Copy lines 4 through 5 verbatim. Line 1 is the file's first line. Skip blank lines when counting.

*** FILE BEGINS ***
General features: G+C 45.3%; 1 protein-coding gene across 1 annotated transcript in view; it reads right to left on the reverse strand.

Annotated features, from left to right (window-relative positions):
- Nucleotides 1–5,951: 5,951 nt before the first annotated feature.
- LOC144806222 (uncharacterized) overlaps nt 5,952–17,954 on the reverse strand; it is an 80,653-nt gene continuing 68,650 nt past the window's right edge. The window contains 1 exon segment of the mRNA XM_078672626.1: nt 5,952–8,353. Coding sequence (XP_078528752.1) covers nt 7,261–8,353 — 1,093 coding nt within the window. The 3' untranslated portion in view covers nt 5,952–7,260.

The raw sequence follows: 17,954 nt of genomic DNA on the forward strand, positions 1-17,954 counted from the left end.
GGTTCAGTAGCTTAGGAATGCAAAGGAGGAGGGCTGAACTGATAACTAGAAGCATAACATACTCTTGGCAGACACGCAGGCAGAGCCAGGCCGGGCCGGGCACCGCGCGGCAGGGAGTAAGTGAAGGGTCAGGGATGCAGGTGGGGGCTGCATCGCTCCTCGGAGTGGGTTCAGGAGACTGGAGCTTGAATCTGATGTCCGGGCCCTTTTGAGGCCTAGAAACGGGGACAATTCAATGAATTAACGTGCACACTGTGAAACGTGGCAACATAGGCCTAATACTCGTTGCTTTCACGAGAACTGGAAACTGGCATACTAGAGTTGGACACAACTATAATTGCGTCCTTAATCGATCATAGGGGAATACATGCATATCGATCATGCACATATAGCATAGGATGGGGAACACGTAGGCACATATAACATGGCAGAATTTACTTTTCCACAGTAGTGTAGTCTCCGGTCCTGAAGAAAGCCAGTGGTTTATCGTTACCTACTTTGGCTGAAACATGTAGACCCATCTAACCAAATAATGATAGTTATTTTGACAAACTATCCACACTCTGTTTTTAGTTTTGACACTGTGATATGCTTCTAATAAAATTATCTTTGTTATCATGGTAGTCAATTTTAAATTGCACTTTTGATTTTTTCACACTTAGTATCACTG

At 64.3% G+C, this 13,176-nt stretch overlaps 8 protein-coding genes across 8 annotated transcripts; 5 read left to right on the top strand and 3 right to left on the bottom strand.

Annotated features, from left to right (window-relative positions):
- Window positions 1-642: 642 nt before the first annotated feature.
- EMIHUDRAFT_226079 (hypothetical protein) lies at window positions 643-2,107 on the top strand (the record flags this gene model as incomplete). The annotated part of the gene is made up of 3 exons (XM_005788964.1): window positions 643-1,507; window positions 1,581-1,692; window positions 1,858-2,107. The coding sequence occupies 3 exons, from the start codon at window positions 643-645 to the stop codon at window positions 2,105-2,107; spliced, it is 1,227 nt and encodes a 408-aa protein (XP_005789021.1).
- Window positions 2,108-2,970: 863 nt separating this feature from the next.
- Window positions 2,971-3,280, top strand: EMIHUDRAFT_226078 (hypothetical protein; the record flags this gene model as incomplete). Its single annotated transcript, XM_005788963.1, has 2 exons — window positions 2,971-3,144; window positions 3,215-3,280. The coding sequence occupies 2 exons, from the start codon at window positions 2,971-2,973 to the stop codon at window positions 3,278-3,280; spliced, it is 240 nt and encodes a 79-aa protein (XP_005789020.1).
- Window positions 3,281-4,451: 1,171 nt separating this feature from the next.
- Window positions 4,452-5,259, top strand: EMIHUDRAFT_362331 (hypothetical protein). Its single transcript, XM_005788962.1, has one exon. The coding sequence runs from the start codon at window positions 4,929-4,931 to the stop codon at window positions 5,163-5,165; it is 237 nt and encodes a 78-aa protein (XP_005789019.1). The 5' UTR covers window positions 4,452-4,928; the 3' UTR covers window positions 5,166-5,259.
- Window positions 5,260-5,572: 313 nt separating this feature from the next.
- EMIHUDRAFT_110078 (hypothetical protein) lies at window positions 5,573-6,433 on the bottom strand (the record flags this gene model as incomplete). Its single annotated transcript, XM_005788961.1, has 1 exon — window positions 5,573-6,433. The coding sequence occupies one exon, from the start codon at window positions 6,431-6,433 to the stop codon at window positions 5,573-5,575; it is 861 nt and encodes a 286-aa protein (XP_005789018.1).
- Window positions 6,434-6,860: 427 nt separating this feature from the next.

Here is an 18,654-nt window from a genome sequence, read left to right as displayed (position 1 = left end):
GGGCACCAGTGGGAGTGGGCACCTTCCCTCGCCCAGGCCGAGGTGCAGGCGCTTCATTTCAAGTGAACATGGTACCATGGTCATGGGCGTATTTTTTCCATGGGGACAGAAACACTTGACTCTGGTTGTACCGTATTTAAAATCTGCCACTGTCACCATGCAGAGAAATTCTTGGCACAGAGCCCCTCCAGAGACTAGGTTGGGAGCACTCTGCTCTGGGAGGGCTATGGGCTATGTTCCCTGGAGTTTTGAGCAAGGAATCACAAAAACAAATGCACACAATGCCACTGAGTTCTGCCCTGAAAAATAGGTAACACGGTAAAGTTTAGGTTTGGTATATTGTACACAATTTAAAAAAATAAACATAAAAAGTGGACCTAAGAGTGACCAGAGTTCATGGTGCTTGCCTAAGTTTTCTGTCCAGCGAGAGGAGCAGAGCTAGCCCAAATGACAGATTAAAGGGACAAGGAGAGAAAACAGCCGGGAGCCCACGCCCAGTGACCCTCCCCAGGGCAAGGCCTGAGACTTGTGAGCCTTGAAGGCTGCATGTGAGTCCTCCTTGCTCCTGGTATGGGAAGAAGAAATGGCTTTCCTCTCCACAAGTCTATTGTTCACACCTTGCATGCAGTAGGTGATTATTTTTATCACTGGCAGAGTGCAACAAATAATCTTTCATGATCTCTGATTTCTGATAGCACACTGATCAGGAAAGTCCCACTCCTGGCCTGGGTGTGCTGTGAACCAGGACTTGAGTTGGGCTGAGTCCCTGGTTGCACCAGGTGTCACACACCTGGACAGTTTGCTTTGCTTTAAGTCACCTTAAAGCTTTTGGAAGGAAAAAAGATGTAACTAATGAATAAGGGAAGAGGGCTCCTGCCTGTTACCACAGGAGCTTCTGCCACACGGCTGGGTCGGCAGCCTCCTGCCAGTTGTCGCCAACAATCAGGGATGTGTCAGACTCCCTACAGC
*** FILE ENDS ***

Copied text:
- LOC144806222 (uncharacterized) overlaps nt 5,952–17,954 on the reverse strand; it is an 80,653-nt gene continuing 68,650 nt past the window's right edge. The window contains 1 exon segment of the mRNA XM_078672626.1: nt 5,952–8,353. Coding sequence (XP_078528752.1) covers nt 7,261–8,353 — 1,093 coding nt within the window. The 3' untranslated portion in view covers nt 5,952–7,260.

The raw sequence follows: 17,954 nt of genomic DNA on the forward strand, positions 1-17,954 counted from the left end.